The following chart provides an inventory of the commissions and task forces created pursuant to the new criminal justice reform law.
Last month the Massachusetts House and Senate voted unanimously to pass the “BRAVE Act,” a bill designed to expand access to services and benefits for veterans and their families. Although the recently enacted Criminal Justice Reform Law generally expanded diversion availability for adults and juveniles, it eliminated some diversion opportunities for veterans otherwise eligible under the VALOR Act. The BRAVE Act restores one of those opportunities, allowing veterans to be considered for veterans diversion if charged with a first offense operating under the influence (OUI).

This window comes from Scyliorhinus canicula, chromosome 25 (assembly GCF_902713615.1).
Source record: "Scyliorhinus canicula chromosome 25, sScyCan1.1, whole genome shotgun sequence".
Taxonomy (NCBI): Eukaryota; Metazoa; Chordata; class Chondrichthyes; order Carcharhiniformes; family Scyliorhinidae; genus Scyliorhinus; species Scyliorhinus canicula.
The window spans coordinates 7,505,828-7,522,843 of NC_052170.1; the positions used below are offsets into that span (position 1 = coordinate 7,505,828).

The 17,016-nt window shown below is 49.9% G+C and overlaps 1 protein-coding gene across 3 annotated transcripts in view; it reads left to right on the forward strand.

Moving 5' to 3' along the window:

Legislative leaders moved Wednesday to repeal the state’s controversial Valor Act and replace it with a far more narrow measure intended to close loopholes that allowed some veterans to avoid criminal charges, including assaults on women, by citing their military service.
The BRAVE Act, which now goes to the House of Representatives for consideration, is the legislature’s latest effort to support veterans, military members and their families.
Where criminal records are more readily available via the internet and third-party background checkers, the potential for long lasting collateral consequences is increased. The recently enacted Criminal Justice Reform law seeks to reduce the negative impact of criminal records on a person’s ability to reintegrate into society..
This post summarizes collateral consequence issues in Massachusetts and the effects of the Criminal Justice Reform act of 2018 on collateral consequences.